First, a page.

"long-term weight loss diet studies targeting different macronutrients demonstrate similar mean body weight trajectories corresponding to a similar exponential decay of diet adherence with all diets"
Another systematic review and meta-analysis done for patients with type 2 diabetes came out earlier this year. I'll be discussing this one later also so just gonna quote here:
"We found that iso-caloric low to moderate carbohydrate diets and HCD had similar effects on BMI or body weight throughout the trials. This is consistent with recent studies showing that LCD does not increase energy expenditure to a relevant extent."
"No effect is reported in subgroups of diabetic subjects7 8and in meta-analyses of randomized trials in type 2 diabetes."
It's pretty clear there isn't a metabolic advantage to low carbs.
Just for the fuck of it I'll include some more studies, in case anyone isn't convinced. These don't even all match protein, and some are done in diabetics. Normally studies on special populations aren't very applicable to the general population, but in this instance diabetics are a demographic who are said to benefit greatly from low carb diets by low carb advocates, making them relevant.
A randomized trial comparing low-fat and low-carbohydrate diets matched for energy and protein.
"There was no significant difference in weight loss (p 0.509) between the LF and VLC diets."
Long-term effects of a very-low-carbohydrate weight-loss diet and an isocaloric low-fat diet on bone health in obese adults.
"Weight loss was similar in both groups"
Long-term effects of a low carbohydrate, low fat or high unsaturated fat diet compared to a no-intervention control.
"As observed in previous isocaloric trials of up to 6 months, the VLC diet did not result in greater weight loss compared to the other diet groups in the present study. Although it was thought that VLC diets may have some metabolic advantage on weight loss, this present finding adds to the increasing evidence that it may not result in additional weight loss especially over longer periods of time [15,22,23]. However, when reported intakes were compared to weight outcomes, we found that higher reported protein intakes (% energy) were associated with greater weight loss."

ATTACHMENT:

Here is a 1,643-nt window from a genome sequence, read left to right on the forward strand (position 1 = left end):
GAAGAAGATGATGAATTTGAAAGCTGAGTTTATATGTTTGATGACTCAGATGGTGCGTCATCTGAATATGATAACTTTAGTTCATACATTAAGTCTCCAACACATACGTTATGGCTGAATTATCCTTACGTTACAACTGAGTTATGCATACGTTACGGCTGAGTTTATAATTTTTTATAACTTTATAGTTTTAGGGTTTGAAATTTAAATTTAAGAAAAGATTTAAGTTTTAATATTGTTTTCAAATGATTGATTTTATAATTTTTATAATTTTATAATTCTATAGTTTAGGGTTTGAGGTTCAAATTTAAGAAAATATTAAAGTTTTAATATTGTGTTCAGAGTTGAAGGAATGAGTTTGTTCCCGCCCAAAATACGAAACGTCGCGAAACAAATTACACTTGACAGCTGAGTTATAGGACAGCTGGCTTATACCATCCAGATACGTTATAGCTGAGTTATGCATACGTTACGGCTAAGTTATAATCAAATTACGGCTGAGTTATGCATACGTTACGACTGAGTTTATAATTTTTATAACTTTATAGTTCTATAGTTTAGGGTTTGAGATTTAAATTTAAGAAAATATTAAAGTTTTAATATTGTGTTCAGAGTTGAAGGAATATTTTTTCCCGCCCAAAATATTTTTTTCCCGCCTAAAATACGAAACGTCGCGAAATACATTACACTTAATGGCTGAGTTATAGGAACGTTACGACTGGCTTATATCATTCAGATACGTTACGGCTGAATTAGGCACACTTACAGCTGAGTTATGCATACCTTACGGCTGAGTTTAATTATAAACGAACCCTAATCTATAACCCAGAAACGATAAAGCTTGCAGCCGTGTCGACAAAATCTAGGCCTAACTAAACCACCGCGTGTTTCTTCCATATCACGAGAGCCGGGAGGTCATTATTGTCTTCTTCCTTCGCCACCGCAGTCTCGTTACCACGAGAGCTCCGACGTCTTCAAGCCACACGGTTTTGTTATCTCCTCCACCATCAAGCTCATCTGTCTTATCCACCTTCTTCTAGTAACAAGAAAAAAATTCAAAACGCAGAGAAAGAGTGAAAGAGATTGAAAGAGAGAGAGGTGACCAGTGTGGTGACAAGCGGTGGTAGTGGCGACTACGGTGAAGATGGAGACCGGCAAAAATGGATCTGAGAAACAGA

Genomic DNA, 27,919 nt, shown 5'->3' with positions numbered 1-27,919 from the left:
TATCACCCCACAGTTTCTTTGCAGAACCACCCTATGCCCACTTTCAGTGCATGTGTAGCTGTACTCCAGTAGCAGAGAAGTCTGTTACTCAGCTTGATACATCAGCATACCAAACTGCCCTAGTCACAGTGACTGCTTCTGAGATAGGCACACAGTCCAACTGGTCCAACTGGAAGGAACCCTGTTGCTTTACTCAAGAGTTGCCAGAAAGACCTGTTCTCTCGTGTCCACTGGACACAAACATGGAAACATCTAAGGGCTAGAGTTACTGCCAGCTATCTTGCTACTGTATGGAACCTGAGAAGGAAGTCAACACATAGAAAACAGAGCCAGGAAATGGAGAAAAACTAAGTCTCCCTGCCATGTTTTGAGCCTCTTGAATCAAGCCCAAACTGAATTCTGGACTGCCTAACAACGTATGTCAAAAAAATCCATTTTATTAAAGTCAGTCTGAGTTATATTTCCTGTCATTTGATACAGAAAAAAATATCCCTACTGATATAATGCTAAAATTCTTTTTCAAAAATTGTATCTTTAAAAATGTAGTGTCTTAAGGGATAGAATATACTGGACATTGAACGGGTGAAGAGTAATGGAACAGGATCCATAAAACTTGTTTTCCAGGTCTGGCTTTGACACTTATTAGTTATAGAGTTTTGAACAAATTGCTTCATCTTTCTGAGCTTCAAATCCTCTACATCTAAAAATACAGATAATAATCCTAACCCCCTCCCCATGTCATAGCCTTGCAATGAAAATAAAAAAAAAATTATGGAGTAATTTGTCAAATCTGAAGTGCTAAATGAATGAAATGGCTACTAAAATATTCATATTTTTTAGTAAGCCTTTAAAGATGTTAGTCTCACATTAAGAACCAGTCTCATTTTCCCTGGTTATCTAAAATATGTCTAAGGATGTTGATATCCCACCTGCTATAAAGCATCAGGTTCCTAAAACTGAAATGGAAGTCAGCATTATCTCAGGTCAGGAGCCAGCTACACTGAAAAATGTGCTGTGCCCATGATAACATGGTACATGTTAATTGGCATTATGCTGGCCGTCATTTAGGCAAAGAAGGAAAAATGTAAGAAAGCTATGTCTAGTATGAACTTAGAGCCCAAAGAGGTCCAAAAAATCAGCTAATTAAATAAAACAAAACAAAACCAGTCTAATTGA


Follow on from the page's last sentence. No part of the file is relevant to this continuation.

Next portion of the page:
Long-term effects of weight loss with a very-low carbohydrate, low saturated fat diet on flow mediated dilatation in patients with type 2 diabetes: A randomised controlled trial.
"After 52 weeks, both groups experienced similar overall reductions in weight (-10.6±0.7kg; p<0.001) and HbA1c (- 1.05±0.10%; p<0.001) with no differential effect of diet"
Metabolic effects of weight loss on a very-low-carbohydrate diet compared with an isocaloric high-carbohydrate diet in abdominally obese subjects.
"Under isocaloric conditions, VLCHF and HCLF diets result in similar weight loss. Overall, although both diets had similar improvements for a number of metabolic risk markers, an HCLF diet had more favorable effects on the blood lipid profile."
Low Carbohydrate Diets and Type 2 Diabetes: What is the Latest Evidence?
"Overall, low carbohydrate diets failed to show superiority over higher carbohydrate intakes for any of the measures evaluated including weight loss, glycemic control, lipid concentrations, blood pressure, and compliance with treatment."
For further reading I highly recommend the ISSN Position Stand on diets and body composition written by Alan Aragon, Brad Schoenfeld, Susan Kleiner and Jose Antonio, among others.
I also highly recommend the new project Adam Tzur, Brandon Roberts and Alex Leaf are working on.
Last but not least The Ketogenic Diet by Lyle Mcdonald is THE book regarding the keto diet and the one I recommend most often for those interesting in a complete overview of it.